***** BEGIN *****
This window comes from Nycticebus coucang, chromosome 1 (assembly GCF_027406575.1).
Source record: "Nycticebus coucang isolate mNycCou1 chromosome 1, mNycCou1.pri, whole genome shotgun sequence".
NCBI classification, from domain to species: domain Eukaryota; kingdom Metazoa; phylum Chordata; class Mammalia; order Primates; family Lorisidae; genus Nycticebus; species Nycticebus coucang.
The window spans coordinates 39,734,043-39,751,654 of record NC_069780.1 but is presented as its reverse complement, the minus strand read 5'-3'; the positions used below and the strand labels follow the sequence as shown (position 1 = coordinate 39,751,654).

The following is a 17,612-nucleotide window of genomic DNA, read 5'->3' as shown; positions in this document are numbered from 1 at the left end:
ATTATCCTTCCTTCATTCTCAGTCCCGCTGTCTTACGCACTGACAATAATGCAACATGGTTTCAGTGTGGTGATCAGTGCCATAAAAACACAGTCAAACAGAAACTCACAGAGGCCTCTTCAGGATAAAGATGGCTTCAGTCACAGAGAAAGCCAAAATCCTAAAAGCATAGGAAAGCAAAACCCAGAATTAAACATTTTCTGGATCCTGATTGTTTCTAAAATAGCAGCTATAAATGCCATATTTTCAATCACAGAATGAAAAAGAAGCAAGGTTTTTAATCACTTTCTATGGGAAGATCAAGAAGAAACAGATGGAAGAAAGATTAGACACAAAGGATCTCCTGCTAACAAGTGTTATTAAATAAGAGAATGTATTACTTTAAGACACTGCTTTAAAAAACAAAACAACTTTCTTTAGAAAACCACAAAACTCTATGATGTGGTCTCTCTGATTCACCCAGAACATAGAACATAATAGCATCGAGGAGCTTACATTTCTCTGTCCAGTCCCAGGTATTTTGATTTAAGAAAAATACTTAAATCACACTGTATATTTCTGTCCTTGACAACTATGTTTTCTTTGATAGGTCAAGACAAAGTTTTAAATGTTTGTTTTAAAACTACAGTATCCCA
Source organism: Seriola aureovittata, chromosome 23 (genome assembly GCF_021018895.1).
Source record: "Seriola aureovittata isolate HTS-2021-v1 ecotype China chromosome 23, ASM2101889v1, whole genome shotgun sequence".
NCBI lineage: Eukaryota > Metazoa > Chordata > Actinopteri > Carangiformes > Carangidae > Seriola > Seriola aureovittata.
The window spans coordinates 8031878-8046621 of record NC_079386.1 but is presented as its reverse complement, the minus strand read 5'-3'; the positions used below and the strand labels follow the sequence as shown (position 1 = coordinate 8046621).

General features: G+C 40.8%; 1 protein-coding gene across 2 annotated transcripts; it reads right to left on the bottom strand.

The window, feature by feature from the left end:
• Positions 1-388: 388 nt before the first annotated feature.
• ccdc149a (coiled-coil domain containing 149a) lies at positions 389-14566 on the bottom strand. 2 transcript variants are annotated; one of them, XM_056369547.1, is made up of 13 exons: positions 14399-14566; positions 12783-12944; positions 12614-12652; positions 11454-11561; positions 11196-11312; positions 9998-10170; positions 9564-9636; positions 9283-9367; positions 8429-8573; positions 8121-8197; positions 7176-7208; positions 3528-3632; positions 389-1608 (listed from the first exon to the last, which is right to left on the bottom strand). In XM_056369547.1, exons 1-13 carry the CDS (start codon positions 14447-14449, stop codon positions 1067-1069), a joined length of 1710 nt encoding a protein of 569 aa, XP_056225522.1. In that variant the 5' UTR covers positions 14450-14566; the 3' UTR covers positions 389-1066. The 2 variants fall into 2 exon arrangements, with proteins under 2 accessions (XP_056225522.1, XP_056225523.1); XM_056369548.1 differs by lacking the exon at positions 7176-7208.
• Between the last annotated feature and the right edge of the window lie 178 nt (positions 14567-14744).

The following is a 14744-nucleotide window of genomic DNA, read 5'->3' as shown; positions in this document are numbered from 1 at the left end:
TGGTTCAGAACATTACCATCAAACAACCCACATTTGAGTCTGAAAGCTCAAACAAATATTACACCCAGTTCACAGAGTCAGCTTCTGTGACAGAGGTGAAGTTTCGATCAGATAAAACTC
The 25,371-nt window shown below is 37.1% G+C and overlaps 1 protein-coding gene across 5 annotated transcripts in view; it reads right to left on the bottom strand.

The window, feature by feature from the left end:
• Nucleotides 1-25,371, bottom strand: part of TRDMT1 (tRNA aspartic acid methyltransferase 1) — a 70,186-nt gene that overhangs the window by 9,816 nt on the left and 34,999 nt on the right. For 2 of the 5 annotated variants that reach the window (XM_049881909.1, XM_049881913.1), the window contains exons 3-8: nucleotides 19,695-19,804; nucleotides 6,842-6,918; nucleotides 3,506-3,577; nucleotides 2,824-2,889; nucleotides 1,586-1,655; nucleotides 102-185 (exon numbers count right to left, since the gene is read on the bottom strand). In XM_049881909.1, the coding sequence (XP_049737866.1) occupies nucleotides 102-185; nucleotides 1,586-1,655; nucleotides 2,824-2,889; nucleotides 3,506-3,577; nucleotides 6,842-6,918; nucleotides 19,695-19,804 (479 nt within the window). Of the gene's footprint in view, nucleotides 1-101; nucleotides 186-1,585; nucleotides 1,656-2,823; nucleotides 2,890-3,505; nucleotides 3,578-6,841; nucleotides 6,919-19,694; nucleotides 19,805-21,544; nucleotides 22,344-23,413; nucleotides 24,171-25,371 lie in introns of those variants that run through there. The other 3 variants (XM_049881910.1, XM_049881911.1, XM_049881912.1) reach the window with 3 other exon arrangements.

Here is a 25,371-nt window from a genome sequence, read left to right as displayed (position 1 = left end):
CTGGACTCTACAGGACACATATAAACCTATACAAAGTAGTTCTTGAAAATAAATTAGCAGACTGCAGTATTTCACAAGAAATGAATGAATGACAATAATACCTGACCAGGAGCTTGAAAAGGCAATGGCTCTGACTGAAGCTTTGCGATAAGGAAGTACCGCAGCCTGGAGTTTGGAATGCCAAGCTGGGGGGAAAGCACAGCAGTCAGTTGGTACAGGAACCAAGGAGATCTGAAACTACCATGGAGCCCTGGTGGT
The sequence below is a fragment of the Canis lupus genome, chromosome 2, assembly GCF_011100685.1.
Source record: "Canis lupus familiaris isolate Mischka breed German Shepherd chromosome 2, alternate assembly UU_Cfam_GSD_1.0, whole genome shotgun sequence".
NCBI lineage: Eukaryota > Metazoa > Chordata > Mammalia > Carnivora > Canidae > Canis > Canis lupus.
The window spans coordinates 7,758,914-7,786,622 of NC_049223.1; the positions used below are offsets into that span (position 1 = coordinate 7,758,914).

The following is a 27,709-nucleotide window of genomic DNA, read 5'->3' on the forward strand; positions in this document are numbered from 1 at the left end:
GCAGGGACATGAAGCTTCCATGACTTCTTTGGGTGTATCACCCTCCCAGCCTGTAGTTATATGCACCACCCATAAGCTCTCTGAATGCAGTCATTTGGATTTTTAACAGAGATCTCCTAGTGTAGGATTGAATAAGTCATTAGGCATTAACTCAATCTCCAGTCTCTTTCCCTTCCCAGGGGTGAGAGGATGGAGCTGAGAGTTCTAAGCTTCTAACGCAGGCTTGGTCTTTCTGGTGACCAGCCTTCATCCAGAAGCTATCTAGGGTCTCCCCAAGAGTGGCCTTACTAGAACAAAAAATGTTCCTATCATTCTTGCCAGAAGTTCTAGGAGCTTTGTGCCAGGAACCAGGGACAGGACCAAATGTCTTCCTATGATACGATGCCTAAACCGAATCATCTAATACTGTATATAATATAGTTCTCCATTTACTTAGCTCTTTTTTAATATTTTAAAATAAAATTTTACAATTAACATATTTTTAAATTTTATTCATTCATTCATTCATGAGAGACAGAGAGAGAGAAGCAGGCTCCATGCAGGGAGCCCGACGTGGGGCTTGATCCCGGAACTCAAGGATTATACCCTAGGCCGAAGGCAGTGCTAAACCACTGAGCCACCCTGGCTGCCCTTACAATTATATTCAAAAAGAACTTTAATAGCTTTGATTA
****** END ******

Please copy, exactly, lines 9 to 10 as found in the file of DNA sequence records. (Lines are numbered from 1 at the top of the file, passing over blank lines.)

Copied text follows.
NCBI lineage: Eukaryota > Metazoa > Chordata > Actinopteri > Carangiformes > Carangidae > Seriola > Seriola aureovittata.
The window spans coordinates 8031878-8046621 of record NC_079386.1 but is presented as its reverse complement, the minus strand read 5'-3'; the positions used below and the strand labels follow the sequence as shown (position 1 = coordinate 8046621).